CARLOS (v-o): […] In the white world the man of color encounters difficulties in the development of his bodily schema. Consciousness of the body is solely a negating activity. It is a third-person consciousness…
MLS, CARLOS sitting and smoking on a park bench. A WHITE MAN IN A SUIT and carrying a briefcase walks by. CARLOS continues to speak in v-o.
…provided for me by the other, the white man, who had woven me out of a thousand details, anecdotes, stories.
LS, edge of pond. A PREGNANT WHITE WOMAN in a white summer dress is throwing breadcrumbs to off-screen ducks while a FIVE-YEAR-OLD GIRL beside her blows bubbles with a bottle and wire loop. The BUSINESSMAN from the previous shot walks down the path behind them and out of the frame. CARLOS’s v-o continues. At the beginning of the shot the WOMAN points to something off-screen.
“Look, a Negro!” It was an external stimulus that flicked over me as I passed by. I made a tight smile.
Cut to ANOTHER WHITE MAN, walking his dog down a path. Camera follows them as they pass the MOTHER and CHILD by the lake, stays on MOTHER and CHILD as MAN and dog leave the frame. […] CU of CHILD blowing bubbles.
“Mama, see the Negro. I’m frightened.” […]
Black-and-white MCU of CARLOS on BRENDA’s sofa. Camera zooms in to CU during following v-o.
CARLOS (v-o): I moved towards the other … and the evanescent other, hostile but not opaque, transparent, not there, disappeared.
Black (no) image. […] CARLOS on park bench as before. [Color.]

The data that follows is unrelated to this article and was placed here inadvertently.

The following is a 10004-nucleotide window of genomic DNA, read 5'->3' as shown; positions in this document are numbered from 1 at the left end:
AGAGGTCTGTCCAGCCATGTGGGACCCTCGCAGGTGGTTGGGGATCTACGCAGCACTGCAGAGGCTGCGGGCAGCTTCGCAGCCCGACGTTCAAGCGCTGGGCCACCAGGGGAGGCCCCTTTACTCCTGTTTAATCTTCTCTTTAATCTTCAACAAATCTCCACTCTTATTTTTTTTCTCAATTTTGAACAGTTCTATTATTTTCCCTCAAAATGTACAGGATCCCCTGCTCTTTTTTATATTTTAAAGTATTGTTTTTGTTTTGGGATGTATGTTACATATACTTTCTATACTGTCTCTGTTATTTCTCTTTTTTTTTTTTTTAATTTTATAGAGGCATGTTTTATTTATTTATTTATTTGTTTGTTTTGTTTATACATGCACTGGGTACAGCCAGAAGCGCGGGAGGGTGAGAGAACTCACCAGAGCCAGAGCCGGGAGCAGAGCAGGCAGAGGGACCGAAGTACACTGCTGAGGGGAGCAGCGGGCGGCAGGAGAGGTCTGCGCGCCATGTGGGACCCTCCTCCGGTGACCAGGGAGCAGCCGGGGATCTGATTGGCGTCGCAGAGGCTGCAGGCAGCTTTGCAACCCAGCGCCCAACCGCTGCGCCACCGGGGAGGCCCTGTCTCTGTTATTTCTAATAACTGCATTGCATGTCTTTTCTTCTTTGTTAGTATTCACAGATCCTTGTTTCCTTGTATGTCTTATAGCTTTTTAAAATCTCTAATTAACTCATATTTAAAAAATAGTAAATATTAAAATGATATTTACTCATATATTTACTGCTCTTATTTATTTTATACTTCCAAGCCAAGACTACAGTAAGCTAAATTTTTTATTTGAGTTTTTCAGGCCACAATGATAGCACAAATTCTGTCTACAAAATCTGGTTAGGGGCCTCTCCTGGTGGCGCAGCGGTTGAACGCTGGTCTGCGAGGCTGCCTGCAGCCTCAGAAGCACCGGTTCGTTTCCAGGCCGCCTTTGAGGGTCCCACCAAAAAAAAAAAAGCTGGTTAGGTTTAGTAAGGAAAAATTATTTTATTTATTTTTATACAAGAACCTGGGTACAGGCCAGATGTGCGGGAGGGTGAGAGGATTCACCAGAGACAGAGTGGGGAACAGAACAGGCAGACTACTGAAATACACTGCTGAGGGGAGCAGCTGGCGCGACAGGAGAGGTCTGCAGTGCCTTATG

CARLOS (sync): I was responsible at the same time for my body, for my race, for my ancestors. I subjected myself to an objective examination, I discovered my blackness, my ethnic characteristics, and I was battered down by tom-toms,…
A 1940s cartoon of Florida alligator menacing a black infant.
…slave ships, cannibalism, intellectual deficiency, fetishism, racial defects, and above all […]: “Sho’ good eatin’.” […]
Intertitle on word processor […].
Frantz Fanon, 1952

DIGNA in Bellevue. A Puerto Rican woman in her late twenties, she is wearing a blue-and-white seersucker hospital robe. She sits in front of a peeling, yellowed wall and addresses the camera […] in English.
DIGNA: […] Why me and not Carlos? Why me beat up and why me in here? […] Does the way I tweeze my eyebrows make men unable to resist hitting me?

DIGNA […] addresses the camera in Spanish, which is translated in English subtitles.
DIGNA: Today religion and moral principles have been replaced by thorazine for the control of the female mind, especially the Latina female mind. Tell me, why are Puerto Rican women in this country more vulnerable to mental illness than the general population? Why do we not flourish here? Psychiatrists have different names for our condition. Most of you would be labeled manic-depressive. Me they call schizophrenic.


Privilege by Yvonne Rainer, 16 mm, color and black & white, 103 min., 1990. In: Yvonne Rainer, A Woman Who …, The Johns Hopkins University Press: Baltimore 1999. The gaps between the selected passages mark large cuts. Quotes: pp. 329, 318, 303, 321-323, 306, 301.
© Yvonne Rainer 1990 (film) & 1999 (script)